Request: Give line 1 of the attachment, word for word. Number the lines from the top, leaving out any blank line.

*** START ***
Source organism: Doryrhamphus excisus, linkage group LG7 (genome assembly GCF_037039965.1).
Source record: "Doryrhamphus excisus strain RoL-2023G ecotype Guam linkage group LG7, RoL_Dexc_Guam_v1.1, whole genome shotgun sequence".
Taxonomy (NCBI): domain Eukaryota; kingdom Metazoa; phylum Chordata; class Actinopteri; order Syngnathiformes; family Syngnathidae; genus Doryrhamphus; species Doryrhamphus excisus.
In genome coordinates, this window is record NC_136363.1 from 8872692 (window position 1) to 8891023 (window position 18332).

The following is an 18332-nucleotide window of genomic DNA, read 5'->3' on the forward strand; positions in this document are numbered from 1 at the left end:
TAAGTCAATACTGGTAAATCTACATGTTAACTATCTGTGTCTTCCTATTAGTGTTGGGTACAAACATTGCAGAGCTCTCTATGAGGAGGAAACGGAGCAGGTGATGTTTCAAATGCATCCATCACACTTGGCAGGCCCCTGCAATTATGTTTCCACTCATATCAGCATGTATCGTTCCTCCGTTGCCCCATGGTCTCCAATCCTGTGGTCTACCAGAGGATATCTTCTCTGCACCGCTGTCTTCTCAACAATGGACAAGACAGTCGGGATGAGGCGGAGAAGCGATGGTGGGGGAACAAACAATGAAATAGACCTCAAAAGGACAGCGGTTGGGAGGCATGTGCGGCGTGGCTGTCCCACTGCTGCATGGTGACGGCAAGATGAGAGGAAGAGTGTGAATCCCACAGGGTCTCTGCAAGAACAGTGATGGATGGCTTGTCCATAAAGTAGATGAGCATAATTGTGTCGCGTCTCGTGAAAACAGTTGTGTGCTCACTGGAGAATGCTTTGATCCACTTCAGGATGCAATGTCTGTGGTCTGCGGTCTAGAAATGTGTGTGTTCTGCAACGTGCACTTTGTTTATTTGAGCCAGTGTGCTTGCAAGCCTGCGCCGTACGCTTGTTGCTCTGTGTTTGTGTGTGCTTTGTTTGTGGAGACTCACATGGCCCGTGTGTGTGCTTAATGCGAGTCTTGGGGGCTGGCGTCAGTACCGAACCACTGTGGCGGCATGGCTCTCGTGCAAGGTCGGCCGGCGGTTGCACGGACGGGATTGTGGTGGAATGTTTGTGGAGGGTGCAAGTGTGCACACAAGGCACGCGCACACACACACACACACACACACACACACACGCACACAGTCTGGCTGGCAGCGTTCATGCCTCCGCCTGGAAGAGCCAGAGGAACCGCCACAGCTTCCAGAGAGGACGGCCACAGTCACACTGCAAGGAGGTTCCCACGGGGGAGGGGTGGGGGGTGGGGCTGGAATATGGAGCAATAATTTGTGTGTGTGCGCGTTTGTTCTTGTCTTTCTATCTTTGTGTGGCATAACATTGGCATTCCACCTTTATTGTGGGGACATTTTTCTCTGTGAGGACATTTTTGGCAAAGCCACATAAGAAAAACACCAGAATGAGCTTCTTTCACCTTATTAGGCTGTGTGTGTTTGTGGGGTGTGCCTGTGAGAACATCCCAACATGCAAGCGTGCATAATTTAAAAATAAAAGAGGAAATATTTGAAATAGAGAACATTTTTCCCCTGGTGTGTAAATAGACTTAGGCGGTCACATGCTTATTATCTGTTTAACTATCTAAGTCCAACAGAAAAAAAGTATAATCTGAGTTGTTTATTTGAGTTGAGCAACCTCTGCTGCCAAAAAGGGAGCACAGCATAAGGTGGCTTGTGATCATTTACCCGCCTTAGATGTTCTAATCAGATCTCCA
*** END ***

Source organism: Doryrhamphus excisus, linkage group LG7 (genome assembly GCF_037039965.1).